Improving mental health for young people in out-of-home care: Providing participatory evidence-based mental health care across services

Project Details

Researching evidence based interventions to improve the mental health of vulnerable young people living in out of home care by strengthening the therapeutic capacities of their carers.

This National Health and Medical Research Council Partnership five-year grant led by Professor Helen Herrman (Orygen Research Centre) aimed to build the capacity of the  Out-of-Home Care (OoHC) sector to respond to young people and carers by providing regular specialist mental health and alcohol and other drugs (AOD) knowledge and skill development for professionals  and carers in this sector.  The aim was to work in partnership to reduce the risks of mental ill-health among young people and support more effective treatment and recovery.  The primary intervention occurred over two years and involved regular fortnightly monthly scheduled sessions of typically 60-90-minute duration, where a specialist youth mental health or AOD clinician from a local clinical service would provide professional development to Community Service Organisation (CSO) staff in participating OoHC teams from four separate CSOs operating in the North and West regions of Melbourne.  Sessions were determined and negotiated between the specialist clinician and the individual OoHC team based on interest and need, in terms of the mode (e.g. reflective practice, secondary consult, (didactic training) or conent (e.g. sef-harm, anxiety, trauma) from a menu of options.

This project included a nested process evaluation study with the following aims:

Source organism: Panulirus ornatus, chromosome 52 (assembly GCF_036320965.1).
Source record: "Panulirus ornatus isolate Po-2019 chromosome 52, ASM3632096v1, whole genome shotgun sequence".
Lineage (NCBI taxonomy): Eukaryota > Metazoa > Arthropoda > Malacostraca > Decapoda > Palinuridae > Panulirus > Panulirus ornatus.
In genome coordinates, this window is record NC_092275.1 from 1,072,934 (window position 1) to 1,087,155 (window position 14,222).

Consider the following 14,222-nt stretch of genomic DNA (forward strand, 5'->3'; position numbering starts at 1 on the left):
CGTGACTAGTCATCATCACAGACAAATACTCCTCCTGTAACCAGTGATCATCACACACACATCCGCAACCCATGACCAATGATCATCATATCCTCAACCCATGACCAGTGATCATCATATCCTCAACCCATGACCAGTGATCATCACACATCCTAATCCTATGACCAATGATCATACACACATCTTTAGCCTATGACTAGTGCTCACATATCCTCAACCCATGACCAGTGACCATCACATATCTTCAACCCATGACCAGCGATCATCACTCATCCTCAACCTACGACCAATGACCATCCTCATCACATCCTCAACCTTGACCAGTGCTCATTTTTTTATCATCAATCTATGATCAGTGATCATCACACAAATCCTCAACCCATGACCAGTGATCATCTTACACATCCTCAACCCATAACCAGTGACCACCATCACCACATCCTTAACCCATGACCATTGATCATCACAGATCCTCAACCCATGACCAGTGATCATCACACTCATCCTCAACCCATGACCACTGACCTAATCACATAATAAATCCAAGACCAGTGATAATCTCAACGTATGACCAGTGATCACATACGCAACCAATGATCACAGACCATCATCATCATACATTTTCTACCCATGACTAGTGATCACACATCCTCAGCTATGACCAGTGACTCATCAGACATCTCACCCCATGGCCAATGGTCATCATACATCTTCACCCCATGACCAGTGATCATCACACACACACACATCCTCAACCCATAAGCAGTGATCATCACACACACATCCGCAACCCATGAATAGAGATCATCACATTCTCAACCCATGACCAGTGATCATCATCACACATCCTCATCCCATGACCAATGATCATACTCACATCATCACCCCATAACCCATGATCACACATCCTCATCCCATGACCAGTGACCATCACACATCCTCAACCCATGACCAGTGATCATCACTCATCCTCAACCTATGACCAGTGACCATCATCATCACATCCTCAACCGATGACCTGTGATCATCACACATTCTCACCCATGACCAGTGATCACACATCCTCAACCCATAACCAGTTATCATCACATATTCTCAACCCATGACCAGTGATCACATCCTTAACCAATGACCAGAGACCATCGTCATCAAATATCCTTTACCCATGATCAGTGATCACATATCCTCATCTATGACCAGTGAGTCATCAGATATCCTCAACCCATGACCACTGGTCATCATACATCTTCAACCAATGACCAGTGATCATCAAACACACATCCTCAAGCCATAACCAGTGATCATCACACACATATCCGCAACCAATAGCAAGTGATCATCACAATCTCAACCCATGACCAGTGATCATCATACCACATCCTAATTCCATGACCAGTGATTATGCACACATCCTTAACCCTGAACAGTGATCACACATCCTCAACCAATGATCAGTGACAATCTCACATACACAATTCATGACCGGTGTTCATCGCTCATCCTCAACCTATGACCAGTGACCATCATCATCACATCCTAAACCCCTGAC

• Describe the implementation and fidelity of a mental health capacity-building project which involved the trial of an elements approach to disseminating evidence-based practices
  • Describe implementation factors considered most/least useful
  • Describe capacity-bulding design components considered most/least useful
  • Describe perceived changes in mental health capacity for staff exposed to the intervention
  • Undertake a needs assessment for future mental-health capacity-building for CSO staff in the OoHC sector.

The partnership has attracted Rotary and University of Melbourne Social Equity Institute funding, 2 PhDs and other student research studies (MD, Masters in Public Health). Publication of findings is currently underway.


Centre for Youth Mental Health, University of Melbourne
School of Social Work, University of Melbourne
MacKillop Family Services
Victorian Aboriginal Child Care Agency (VACCA)
Westcare (Salvation Army)
Foundation House (the Victorian Foundation for Survivors of Torture and Trauma)
Centre for Multicultural Youth (CMY)
Take Two (state-provided psychological services for children and young people in OoHC)
Royal Children’s Hospital (RCH)


Herrman H, Humphreys C, McGorry P, Kaplan I, Mitchell P, Harvey C, Mihalopoulos C, Cotton S, Davis E. & Vance, A. Improving mental health for young people in out-of-home care: providing participatory evidence-based mental health care across services. 5 years. NHMRC Mental Health Targeted Call for Research.

Herrman H, Mitchell P, Moeller-Saxone K, Cotton S, Harvey C & Humphreys C. The Bounce Project: The effectiveness of peer support training to enhance the mental health and wellbeing of young people leaving Out of Home Care. 2 years. Australian Rotary Health Research.

Herrman H, Cahill H, Moeller-Saxone K, Mitchell P, Humphreys C, Cotton S & Harvey C. The Bounce Project: Peer-support training for young people leaving Out of Home Care, to improve social inclusion, mental health and wellbeing. 1 year. Melbourne Social Equity Institute Interdisciplinary seed funding.

Research Outcomes

Monson K, Moeller-Saxone K, Humphreys C, Harvey C, Malcolm S & Herrman H. It’s not about white walls, it’s about real life: understanding the mental health needs of young people with experience of Out of Home Care. In revised submission to Journal of Mental Health.

Research Group

Psychosocial Research Group

Faculty Research Themes


School Research Themes

Neuroscience & Psychiatry

Key Contact

For further information about this research, please contact the research group leader.

Department / Centre


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